Scalia’s excellent academic performance in both public school and a military prep school led him to degrees from Georgetown University, the University of Fribourg, Switzerland and a law degree from Harvard where he was editor of the law review and a Sheldon fellow from 1960-1961.
After law school, Scalia briefly went into private law practice in Ohio before accepting a teaching position at the University of Virginia. After four years of teaching, he decided to enter public service, serving in a variety of positions in the Nixon administration including the Office of Telecommunication Policy and the Justice Department’s Office of Legal Council. After the Watergate scandal forced President Nixon out of office, President Gerald Ford assigned Scalia to determine the legal ownership of the Nixon tapes and documents.
In 1977, Scalia left government work to return to teaching at the University of Chicago as well as brief stints at Stanford and Georgetown. He also served for a year as chairman of the American Bar Association’s Section of Administrative Law. He returned to Washington and public service in 1982 when President Reagan appointed him to the U.S. Court of Appeals in Washington, D.C., where his philosophy of strict constitutional interpretation and strong conservative values made their mark.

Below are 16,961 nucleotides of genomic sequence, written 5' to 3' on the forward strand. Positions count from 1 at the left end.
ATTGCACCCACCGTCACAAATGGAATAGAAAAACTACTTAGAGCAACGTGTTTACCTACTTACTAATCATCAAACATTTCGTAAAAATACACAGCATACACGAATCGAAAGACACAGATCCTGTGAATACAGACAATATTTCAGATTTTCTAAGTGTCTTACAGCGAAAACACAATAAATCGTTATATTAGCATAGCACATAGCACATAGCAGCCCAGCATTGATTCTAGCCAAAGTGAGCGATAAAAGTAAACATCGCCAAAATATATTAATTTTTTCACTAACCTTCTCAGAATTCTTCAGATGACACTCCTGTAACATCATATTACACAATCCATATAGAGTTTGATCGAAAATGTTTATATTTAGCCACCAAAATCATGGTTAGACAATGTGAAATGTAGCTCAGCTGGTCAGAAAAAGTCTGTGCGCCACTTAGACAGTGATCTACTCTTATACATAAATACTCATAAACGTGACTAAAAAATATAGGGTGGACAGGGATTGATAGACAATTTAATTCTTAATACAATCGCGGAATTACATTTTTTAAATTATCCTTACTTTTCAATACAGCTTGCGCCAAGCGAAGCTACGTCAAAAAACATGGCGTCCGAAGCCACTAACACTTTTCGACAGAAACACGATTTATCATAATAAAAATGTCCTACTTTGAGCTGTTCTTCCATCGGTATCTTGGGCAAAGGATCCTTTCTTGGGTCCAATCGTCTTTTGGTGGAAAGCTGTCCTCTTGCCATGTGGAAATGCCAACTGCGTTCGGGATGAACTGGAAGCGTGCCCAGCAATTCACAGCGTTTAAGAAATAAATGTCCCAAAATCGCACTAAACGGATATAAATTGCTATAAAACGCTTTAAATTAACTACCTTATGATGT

In 1986, President Reagan nominated William Rehnquist to fill the chief justice position vacated by the retiring Warren Berger, and subsequently nominated Scalia to fill the newly opened associate justice position. With so much attention focused on Rehnquist’s promotion, the staunchly conservative Scalia passed through the confirmation process by an unanimous Senate vote. He took his oath of office on Sept. 26, 1986.
Scalia has remained a staunch member of the high court’s right wing and maintains a passionate view that the Constitution should be strictly and rigidly interpreted. His strong views have lead to spirited and occasionally combative clashes with other more moderate judges on the bench who differ from him in their view of the country’s legal framework.
Scalia and his wife Maureen have nine children.